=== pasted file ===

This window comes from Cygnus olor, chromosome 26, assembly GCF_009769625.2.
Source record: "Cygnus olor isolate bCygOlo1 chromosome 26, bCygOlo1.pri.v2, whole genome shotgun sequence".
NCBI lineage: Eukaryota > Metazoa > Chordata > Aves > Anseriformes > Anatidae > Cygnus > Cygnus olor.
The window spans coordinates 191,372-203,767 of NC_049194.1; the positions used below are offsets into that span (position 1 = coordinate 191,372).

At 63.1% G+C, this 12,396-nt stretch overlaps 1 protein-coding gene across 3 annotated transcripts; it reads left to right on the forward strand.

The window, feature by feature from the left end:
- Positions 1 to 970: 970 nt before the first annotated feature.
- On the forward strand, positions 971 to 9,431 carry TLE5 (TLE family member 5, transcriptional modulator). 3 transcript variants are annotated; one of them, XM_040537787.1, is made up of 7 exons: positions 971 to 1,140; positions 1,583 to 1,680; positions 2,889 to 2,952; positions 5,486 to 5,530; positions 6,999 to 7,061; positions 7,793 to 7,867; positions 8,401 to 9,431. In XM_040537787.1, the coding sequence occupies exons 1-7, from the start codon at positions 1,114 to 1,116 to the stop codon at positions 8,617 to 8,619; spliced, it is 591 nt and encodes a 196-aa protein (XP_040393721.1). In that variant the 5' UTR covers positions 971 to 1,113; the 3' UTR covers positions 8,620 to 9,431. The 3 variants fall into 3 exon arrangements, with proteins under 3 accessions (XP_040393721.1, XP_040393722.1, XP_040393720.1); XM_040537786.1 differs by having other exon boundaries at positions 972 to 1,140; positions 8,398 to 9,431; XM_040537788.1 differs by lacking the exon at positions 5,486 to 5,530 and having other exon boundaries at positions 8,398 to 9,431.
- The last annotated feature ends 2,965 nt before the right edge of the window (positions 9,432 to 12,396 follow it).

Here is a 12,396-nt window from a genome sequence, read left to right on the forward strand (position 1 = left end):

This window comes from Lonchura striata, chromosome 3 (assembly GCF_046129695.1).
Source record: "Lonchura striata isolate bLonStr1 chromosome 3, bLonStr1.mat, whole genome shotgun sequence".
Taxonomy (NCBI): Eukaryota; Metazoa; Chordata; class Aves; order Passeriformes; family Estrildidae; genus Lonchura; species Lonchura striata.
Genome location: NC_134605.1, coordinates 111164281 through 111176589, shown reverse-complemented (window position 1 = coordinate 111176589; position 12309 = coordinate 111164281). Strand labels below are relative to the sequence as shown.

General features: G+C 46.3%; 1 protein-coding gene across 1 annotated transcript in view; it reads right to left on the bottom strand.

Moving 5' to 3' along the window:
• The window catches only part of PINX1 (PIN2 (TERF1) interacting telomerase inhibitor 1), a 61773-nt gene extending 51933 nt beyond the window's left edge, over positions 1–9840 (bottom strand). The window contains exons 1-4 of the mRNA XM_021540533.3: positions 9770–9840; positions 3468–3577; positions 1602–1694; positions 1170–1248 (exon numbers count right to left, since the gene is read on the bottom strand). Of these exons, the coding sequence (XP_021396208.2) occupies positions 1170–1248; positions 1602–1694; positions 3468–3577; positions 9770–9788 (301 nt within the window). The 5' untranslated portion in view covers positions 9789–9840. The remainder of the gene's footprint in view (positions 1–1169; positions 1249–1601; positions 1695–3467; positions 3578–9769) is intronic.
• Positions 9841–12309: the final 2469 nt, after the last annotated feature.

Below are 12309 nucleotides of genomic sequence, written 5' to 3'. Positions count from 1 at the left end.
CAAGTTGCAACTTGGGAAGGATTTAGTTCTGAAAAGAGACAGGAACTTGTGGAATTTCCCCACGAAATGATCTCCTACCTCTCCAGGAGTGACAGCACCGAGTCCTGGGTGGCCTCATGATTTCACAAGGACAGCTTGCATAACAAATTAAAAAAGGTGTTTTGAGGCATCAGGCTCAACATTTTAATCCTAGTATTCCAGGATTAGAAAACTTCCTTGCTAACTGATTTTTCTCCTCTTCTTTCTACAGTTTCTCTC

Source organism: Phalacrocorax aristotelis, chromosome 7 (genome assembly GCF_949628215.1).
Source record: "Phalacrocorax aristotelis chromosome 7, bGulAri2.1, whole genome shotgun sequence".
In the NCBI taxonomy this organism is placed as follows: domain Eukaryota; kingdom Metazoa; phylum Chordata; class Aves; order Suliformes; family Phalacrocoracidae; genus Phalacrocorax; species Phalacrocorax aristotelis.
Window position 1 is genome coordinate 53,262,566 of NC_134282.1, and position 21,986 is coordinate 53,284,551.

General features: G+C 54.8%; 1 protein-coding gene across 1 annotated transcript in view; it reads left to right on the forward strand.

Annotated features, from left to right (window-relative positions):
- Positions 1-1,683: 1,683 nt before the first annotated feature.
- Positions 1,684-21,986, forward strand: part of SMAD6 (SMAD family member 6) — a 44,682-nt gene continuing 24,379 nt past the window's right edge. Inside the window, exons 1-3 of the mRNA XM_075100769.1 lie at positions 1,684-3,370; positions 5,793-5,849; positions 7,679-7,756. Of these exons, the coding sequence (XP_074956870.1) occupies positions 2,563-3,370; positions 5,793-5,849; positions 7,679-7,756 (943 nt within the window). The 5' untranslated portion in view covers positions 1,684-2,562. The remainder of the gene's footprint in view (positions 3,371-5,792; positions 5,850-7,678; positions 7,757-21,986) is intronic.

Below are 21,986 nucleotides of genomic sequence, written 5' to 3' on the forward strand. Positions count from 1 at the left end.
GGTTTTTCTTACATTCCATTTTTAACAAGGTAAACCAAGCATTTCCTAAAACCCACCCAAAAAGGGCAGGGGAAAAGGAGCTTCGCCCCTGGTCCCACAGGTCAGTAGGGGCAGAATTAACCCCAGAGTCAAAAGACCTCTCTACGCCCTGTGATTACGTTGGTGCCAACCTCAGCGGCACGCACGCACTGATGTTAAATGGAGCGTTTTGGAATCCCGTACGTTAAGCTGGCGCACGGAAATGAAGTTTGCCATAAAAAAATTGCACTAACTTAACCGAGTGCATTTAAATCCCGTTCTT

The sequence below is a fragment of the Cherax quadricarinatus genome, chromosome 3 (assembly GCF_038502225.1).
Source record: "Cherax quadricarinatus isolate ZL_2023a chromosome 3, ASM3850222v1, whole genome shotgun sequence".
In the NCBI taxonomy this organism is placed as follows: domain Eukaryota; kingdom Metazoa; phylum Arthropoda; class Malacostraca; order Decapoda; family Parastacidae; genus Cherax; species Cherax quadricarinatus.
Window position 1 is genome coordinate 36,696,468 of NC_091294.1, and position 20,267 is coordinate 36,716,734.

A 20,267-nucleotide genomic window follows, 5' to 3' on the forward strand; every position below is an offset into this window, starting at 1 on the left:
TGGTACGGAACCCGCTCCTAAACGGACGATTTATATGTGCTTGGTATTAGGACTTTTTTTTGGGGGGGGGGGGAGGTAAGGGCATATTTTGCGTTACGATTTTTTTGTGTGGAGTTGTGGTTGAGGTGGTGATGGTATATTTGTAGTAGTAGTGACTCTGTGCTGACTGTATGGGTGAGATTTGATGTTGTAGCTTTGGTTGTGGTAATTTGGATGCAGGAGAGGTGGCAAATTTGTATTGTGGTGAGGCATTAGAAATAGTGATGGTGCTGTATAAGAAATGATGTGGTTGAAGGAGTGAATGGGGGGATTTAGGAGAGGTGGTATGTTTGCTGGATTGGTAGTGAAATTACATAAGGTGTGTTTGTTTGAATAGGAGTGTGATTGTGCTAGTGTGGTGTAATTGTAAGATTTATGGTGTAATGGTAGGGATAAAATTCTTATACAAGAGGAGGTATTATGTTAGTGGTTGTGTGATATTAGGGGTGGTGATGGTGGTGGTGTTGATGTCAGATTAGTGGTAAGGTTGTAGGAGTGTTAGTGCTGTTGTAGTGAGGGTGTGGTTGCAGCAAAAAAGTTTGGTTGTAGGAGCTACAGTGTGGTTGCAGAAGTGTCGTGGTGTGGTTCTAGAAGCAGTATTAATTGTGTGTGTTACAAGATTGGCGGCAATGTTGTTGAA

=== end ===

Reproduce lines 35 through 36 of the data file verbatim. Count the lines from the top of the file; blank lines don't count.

A 20,267-nucleotide genomic window follows, 5' to 3' on the forward strand; every position below is an offset into this window, starting at 1 on the left:
TGGTACGGAACCCGCTCCTAAACGGACGATTTATATGTGCTTGGTATTAGGACTTTTTTTTGGGGGGGGGGGGAGGTAAGGGCATATTTTGCGTTACGATTTTTTTGTGTGGAGTTGTGGTTGAGGTGGTGATGGTATATTTGTAGTAGTAGTGACTCTGTGCTGACTGTATGGGTGAGATTTGATGTTGTAGCTTTGGTTGTGGTAATTTGGATGCAGGAGAGGTGGCAAATTTGTATTGTGGTGAGGCATTAGAAATAGTGATGGTGCTGTATAAGAAATGATGTGGTTGAAGGAGTGAATGGGGGGATTTAGGAGAGGTGGTATGTTTGCTGGATTGGTAGTGAAATTACATAAGGTGTGTTTGTTTGAATAGGAGTGTGATTGTGCTAGTGTGGTGTAATTGTAAGATTTATGGTGTAATGGTAGGGATAAAATTCTTATACAAGAGGAGGTATTATGTTAGTGGTTGTGTGATATTAGGGGTGGTGATGGTGGTGGTGTTGATGTCAGATTAGTGGTAAGGTTGTAGGAGTGTTAGTGCTGTTGTAGTGAGGGTGTGGTTGCAGCAAAAAAGTTTGGTTGTAGGAGCTACAGTGTGGTTGCAGAAGTGTCGTGGTGTGGTTCTAGAAGCAGTATTAATTGTGTGTGTTACAAGATTGGCGGCAATGTTGTTGAA